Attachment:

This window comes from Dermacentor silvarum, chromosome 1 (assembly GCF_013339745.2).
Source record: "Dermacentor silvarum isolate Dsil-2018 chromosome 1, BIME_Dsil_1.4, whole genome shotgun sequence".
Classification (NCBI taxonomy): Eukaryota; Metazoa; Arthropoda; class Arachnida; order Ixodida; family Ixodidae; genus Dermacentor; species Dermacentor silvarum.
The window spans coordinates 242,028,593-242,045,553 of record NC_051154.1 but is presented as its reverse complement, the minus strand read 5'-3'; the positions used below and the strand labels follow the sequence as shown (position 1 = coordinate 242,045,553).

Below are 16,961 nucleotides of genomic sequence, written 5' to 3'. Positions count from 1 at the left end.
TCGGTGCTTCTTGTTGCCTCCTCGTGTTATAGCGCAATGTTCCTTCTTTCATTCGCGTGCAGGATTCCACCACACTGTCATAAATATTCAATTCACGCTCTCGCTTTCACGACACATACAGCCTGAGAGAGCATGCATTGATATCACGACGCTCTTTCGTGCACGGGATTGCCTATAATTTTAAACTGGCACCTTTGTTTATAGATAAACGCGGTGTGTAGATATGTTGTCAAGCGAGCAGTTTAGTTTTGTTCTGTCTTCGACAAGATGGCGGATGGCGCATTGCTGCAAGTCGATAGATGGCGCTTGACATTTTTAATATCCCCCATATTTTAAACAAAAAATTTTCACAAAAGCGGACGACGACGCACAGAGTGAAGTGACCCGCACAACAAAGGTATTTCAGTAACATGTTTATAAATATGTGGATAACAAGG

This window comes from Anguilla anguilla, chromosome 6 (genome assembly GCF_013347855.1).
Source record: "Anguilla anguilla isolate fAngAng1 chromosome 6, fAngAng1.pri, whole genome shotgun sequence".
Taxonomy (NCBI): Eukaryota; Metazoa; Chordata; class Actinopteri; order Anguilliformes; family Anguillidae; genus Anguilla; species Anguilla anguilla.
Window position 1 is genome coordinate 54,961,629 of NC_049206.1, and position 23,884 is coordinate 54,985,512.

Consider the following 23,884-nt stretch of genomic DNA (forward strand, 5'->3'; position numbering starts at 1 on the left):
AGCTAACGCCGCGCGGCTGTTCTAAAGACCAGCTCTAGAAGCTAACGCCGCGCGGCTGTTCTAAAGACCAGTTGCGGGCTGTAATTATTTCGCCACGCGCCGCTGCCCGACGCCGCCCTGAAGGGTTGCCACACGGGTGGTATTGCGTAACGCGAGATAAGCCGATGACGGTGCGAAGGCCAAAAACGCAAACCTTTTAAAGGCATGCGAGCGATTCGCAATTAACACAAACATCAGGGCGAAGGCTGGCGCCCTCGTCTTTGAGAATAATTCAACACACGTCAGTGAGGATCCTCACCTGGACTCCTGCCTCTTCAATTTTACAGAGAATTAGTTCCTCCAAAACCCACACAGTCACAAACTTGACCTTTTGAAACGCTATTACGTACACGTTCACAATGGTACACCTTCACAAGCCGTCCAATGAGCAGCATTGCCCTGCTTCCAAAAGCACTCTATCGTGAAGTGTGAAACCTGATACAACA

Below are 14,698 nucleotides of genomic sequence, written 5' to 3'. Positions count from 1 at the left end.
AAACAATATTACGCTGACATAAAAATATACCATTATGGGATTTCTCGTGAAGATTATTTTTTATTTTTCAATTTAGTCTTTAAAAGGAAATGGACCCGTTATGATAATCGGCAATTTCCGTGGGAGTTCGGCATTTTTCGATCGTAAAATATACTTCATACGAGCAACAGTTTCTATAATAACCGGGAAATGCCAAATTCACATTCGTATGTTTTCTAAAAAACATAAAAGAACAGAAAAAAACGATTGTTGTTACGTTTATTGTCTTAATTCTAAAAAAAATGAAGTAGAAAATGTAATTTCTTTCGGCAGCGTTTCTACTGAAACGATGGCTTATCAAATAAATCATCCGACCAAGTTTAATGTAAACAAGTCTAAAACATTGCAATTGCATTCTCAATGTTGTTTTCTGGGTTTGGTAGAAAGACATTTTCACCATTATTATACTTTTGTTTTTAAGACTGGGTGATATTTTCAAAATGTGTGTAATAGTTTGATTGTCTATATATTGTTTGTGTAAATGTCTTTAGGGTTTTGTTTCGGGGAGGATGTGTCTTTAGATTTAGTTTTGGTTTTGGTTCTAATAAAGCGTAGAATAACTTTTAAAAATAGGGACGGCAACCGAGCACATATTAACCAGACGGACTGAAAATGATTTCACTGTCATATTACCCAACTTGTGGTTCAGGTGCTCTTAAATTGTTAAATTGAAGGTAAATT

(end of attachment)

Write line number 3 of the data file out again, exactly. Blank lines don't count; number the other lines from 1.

Classification (NCBI taxonomy): Eukaryota; Metazoa; Arthropoda; class Arachnida; order Ixodida; family Ixodidae; genus Dermacentor; species Dermacentor silvarum.